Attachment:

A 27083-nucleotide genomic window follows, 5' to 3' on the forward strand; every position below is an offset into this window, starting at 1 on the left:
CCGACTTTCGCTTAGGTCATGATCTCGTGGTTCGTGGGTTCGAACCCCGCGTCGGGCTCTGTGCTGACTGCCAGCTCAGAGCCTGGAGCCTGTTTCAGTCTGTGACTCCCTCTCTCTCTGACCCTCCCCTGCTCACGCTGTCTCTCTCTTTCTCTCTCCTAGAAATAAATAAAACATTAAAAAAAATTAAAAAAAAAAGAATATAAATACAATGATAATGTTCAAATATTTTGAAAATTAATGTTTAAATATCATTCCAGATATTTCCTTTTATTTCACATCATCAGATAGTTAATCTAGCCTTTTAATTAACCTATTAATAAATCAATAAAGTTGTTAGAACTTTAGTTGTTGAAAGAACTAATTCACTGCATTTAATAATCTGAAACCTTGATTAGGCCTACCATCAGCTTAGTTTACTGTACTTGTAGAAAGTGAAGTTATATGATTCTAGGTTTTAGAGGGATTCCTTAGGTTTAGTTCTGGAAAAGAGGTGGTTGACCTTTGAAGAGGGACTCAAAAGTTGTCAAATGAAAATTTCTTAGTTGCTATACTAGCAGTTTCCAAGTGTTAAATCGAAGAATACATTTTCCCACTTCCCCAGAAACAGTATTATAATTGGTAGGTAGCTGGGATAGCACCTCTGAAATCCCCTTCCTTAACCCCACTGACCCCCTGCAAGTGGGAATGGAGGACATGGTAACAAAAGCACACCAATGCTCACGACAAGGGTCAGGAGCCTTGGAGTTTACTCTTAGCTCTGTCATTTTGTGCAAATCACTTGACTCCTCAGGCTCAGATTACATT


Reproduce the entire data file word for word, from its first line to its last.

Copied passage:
A 27083-nucleotide genomic window follows, 5' to 3' on the forward strand; every position below is an offset into this window, starting at 1 on the left:
CCGACTTTCGCTTAGGTCATGATCTCGTGGTTCGTGGGTTCGAACCCCGCGTCGGGCTCTGTGCTGACTGCCAGCTCAGAGCCTGGAGCCTGTTTCAGTCTGTGACTCCCTCTCTCTCTGACCCTCCCCTGCTCACGCTGTCTCTCTCTTTCTCTCTCCTAGAAATAAATAAAACATTAAAAAAAATTAAAAAAAAAAGAATATAAATACAATGATAATGTTCAAATATTTTGAAAATTAATGTTTAAATATCATTCCAGATATTTCCTTTTATTTCACATCATCAGATAGTTAATCTAGCCTTTTAATTAACCTATTAATAAATCAATAAAGTTGTTAGAACTTTAGTTGTTGAAAGAACTAATTCACTGCATTTAATAATCTGAAACCTTGATTAGGCCTACCATCAGCTTAGTTTACTGTACTTGTAGAAAGTGAAGTTATATGATTCTAGGTTTTAGAGGGATTCCTTAGGTTTAGTTCTGGAAAAGAGGTGGTTGACCTTTGAAGAGGGACTCAAAAGTTGTCAAATGAAAATTTCTTAGTTGCTATACTAGCAGTTTCCAAGTGTTAAATCGAAGAATACATTTTCCCACTTCCCCAGAAACAGTATTATAATTGGTAGGTAGCTGGGATAGCACCTCTGAAATCCCCTTCCTTAACCCCACTGACCCCCTGCAAGTGGGAATGGAGGACATGGTAACAAAAGCACACCAATGCTCACGACAAGGGTCAGGAGCCTTGGAGTTTACTCTTAGCTCTGTCATTTTGTGCAAATCACTTGACTCCTCAGGCTCAGATTACATT